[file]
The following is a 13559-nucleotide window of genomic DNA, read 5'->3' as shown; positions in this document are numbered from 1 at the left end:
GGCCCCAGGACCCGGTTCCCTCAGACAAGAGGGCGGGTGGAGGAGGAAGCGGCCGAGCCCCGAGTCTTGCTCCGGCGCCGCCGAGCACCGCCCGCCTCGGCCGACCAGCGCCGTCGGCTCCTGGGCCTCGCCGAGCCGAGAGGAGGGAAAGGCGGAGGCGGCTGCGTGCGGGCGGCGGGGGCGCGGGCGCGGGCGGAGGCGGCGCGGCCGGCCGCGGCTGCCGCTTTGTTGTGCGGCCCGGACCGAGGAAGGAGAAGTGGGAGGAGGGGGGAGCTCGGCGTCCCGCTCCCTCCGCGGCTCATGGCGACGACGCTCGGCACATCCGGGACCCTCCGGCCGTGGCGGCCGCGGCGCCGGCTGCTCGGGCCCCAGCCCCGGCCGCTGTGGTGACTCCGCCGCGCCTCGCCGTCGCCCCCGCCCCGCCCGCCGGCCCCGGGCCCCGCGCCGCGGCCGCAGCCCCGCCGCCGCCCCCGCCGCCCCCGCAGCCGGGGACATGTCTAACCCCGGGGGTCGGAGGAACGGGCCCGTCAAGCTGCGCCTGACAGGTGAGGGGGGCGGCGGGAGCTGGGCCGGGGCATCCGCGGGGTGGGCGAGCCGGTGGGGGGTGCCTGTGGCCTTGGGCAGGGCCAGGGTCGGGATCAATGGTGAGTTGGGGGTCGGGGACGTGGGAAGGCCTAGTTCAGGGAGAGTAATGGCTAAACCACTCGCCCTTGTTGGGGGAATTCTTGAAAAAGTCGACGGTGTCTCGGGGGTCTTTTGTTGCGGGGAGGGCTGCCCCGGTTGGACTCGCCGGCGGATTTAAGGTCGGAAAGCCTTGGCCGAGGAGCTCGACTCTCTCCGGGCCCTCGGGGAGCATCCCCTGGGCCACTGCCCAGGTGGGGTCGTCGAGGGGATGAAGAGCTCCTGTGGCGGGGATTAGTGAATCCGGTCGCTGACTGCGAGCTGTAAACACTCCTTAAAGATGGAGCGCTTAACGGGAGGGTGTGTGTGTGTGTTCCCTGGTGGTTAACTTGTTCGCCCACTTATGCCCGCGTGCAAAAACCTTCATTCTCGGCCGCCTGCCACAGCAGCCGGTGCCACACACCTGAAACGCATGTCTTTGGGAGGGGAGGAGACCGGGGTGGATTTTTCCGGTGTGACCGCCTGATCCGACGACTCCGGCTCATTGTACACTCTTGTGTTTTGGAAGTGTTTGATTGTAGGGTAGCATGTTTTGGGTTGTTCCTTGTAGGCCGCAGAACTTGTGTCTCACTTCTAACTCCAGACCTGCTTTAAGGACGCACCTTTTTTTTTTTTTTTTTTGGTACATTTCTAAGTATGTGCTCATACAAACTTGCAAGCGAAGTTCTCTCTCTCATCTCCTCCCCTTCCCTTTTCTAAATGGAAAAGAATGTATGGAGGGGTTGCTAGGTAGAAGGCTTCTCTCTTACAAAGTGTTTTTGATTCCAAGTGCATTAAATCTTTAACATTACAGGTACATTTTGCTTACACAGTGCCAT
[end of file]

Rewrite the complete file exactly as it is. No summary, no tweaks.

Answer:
The following is a 13559-nucleotide window of genomic DNA, read 5'->3' as shown; positions in this document are numbered from 1 at the left end:
GGCCCCAGGACCCGGTTCCCTCAGACAAGAGGGCGGGTGGAGGAGGAAGCGGCCGAGCCCCGAGTCTTGCTCCGGCGCCGCCGAGCACCGCCCGCCTCGGCCGACCAGCGCCGTCGGCTCCTGGGCCTCGCCGAGCCGAGAGGAGGGAAAGGCGGAGGCGGCTGCGTGCGGGCGGCGGGGGCGCGGGCGCGGGCGGAGGCGGCGCGGCCGGCCGCGGCTGCCGCTTTGTTGTGCGGCCCGGACCGAGGAAGGAGAAGTGGGAGGAGGGGGGAGCTCGGCGTCCCGCTCCCTCCGCGGCTCATGGCGACGACGCTCGGCACATCCGGGACCCTCCGGCCGTGGCGGCCGCGGCGCCGGCTGCTCGGGCCCCAGCCCCGGCCGCTGTGGTGACTCCGCCGCGCCTCGCCGTCGCCCCCGCCCCGCCCGCCGGCCCCGGGCCCCGCGCCGCGGCCGCAGCCCCGCCGCCGCCCCCGCCGCCCCCGCAGCCGGGGACATGTCTAACCCCGGGGGTCGGAGGAACGGGCCCGTCAAGCTGCGCCTGACAGGTGAGGGGGGCGGCGGGAGCTGGGCCGGGGCATCCGCGGGGTGGGCGAGCCGGTGGGGGGTGCCTGTGGCCTTGGGCAGGGCCAGGGTCGGGATCAATGGTGAGTTGGGGGTCGGGGACGTGGGAAGGCCTAGTTCAGGGAGAGTAATGGCTAAACCACTCGCCCTTGTTGGGGGAATTCTTGAAAAAGTCGACGGTGTCTCGGGGGTCTTTTGTTGCGGGGAGGGCTGCCCCGGTTGGACTCGCCGGCGGATTTAAGGTCGGAAAGCCTTGGCCGAGGAGCTCGACTCTCTCCGGGCCCTCGGGGAGCATCCCCTGGGCCACTGCCCAGGTGGGGTCGTCGAGGGGATGAAGAGCTCCTGTGGCGGGGATTAGTGAATCCGGTCGCTGACTGCGAGCTGTAAACACTCCTTAAAGATGGAGCGCTTAACGGGAGGGTGTGTGTGTGTGTTCCCTGGTGGTTAACTTGTTCGCCCACTTATGCCCGCGTGCAAAAACCTTCATTCTCGGCCGCCTGCCACAGCAGCCGGTGCCACACACCTGAAACGCATGTCTTTGGGAGGGGAGGAGACCGGGGTGGATTTTTCCGGTGTGACCGCCTGATCCGACGACTCCGGCTCATTGTACACTCTTGTGTTTTGGAAGTGTTTGATTGTAGGGTAGCATGTTTTGGGTTGTTCCTTGTAGGCCGCAGAACTTGTGTCTCACTTCTAACTCCAGACCTGCTTTAAGGACGCACCTTTTTTTTTTTTTTTTTTGGTACATTTCTAAGTATGTGCTCATACAAACTTGCAAGCGAAGTTCTCTCTCTCATCTCCTCCCCTTCCCTTTTCTAAATGGAAAAGAATGTATGGAGGGGTTGCTAGGTAGAAGGCTTCTCTCTTACAAAGTGTTTTTGATTCCAAGTGCATTAAATCTTTAACATTACAGGTACATTTTGCTTACACAGTGCCAT